A chance encounter reminded me of the true dangers of the liberalism in the West that allows those who hate us to enjoy our culture.
There were about six people in the whirlpool including a Jewish couple from New Jersey, a Muslim businessman from the African nation of Guinea and myself. Someone mentioned drug use in the United States among the youth, and with a broad smile the Muslim businessman said, “We don’t have that problem in Guinea – if someone has drugs or guns they are executed.”
I looked at him calmly and said, “Yes, and if a Muslim converts to Christianity he is executed as well.” The Muslim’s smile turned quickly into a straight face, and his eyes filled with hatred. The Jewish couple, realizing they were in a hot tub with a man that would be willing to cut their throats if they were found in Guinea, quickly exited. Within a minute just the Muslim and I remained in the tub. He said to me, “We have freedom of worship in our nation and respect other religions.” He thought that I could be fooled as easily as former President George W. Bush or Secretary of State Hillary Clinton. That was not the case.
“Really,” I replied. “Tell me then why your president ordered the brutal torture, execution and mutilation of Pastor Michel Loua?” The reply from the Muslim was swift: “That was a special case. Those who are born Christians are not bothered.” He then smiled and said, “You should visit our nation.” I replied that I had visited most of Africa, including Sudan, on fact-finding missions, but given the fact that I valued my life I had no plans on visiting his nation any time soon. At that point the Muslim smiled, bid me good day and departed, leaving me alone in the whirlpool.
I had written about the execution of Pastor Michel Loua in 2010. In 2006 he and his family came to the United States so he could attend seminary in preparation to preach in Guinea. He graduated in 2009 with a master’s degree from Baptist Missionary Association Theological Seminary in Jacksonville, Texas. He and his family were members of the Rosewood Baptist Church, and in December 2008 he preached a revival there.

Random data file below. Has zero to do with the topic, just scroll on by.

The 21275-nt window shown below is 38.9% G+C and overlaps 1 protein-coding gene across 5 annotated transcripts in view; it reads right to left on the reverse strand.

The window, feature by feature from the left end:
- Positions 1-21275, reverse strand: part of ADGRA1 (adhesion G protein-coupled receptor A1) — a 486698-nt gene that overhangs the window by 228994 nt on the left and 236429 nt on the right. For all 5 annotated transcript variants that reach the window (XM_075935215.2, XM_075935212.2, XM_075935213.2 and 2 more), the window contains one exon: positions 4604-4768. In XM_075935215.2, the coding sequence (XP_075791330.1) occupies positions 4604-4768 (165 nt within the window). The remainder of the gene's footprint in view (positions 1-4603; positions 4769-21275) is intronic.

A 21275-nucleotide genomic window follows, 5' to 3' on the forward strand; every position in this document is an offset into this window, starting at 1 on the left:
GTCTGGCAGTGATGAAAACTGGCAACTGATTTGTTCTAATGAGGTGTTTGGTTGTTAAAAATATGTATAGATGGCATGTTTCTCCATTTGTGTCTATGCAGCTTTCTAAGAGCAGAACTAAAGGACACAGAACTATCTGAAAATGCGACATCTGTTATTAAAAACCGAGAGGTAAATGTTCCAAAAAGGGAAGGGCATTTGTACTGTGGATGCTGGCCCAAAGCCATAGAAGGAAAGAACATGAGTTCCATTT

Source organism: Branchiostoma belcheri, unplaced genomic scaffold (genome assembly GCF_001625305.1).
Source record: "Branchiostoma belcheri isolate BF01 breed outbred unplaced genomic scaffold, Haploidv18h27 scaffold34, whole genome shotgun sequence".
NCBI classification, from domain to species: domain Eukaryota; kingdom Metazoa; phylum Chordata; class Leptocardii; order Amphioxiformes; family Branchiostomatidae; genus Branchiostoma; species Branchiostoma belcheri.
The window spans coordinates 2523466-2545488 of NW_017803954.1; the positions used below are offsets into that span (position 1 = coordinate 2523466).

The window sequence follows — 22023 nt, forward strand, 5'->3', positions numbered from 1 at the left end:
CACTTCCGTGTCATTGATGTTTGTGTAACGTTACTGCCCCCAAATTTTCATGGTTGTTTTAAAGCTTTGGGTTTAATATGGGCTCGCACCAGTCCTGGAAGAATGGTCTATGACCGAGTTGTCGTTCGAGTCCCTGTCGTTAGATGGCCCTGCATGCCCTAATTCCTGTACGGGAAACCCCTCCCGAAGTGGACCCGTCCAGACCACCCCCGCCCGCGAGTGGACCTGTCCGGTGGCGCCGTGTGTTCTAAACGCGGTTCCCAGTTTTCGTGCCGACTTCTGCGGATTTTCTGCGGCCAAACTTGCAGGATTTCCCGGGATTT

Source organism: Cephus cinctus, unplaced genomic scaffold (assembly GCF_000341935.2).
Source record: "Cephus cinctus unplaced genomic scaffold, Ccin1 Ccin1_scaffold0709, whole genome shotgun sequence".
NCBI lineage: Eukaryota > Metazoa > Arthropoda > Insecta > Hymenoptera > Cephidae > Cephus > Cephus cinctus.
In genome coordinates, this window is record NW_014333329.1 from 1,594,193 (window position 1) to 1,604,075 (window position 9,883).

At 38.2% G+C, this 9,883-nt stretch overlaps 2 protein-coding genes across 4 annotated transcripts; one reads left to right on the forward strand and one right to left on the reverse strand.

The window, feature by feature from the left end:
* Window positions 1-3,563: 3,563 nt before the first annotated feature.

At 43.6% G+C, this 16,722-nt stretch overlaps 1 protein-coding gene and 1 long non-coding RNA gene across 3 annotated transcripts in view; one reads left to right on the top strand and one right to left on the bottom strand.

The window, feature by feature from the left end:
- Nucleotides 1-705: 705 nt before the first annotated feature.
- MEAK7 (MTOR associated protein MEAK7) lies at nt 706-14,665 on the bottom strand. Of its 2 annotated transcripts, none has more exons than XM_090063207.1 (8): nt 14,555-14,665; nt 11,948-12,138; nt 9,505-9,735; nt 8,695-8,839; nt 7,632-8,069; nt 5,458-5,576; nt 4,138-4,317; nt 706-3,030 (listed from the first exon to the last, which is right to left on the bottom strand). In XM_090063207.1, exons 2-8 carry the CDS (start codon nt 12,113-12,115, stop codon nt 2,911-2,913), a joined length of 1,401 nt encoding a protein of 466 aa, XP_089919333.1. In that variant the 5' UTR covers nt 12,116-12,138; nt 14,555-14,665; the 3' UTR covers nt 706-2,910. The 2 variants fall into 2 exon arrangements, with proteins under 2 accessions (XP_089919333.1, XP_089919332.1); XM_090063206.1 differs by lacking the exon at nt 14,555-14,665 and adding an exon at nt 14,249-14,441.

Loua returned to Guinea in June 2010 and was arrested within a few weeks. He was literally offered as a human sacrifice to “enhance” the leadership of the president. One news source said that “according to Guinea Muslim beliefs, it was necessary to kill an infidel (non-Muslim) to insure the new leadership’s success. Loua was reportedly tortured, shot through the heart and his body mutilated.”
Pastor Loua was born a Muslim and accepted Jesus as Savior at the age of 22. After his conversion he survived, among other things, a stoning by his Muslim relatives.
At the time of his death he had been married to Elisabeth for 15 years and had three children – a 14-year-old son and two daughters, aged 12 and 4. At the time of his murder by President Alpha Condé, his wife was expecting a fourth child.
Occasionally, my wife and I take a seven-day cruise in early December or January when the prices are about half off. The meeting above with the African businessman occurred on a medium-sized cruise ship in the Caribbean, and as a result I was to cross paths with him a couple of other times during the week, including once as he was seated with two of his wives for lunch.
I am very sure that a liberal columnist would have found the meeting in the whirlpool exhilarating and by now would have had an article at Huffpost touting the glamour of multi-multiculturalism and stating what a wonderful example the whirlpool experience had been.
I had a far different view because I knew that pastors like Michel Loua, and in some cases their families also, had been hacked to death in Africa simply because they were Christians. I had met a man in a hot tub who was enjoying Western culture while making his money selling aluminum ore to the West, and thereby enriching Islamic tyrants who are trying to spread their own revolting and murderous system. Pastor Loua is just one of countless innocent victims who, if they could, would warn us of the dangers of being too trusting of other cultures – even those that cannot and will not be tolerant of others.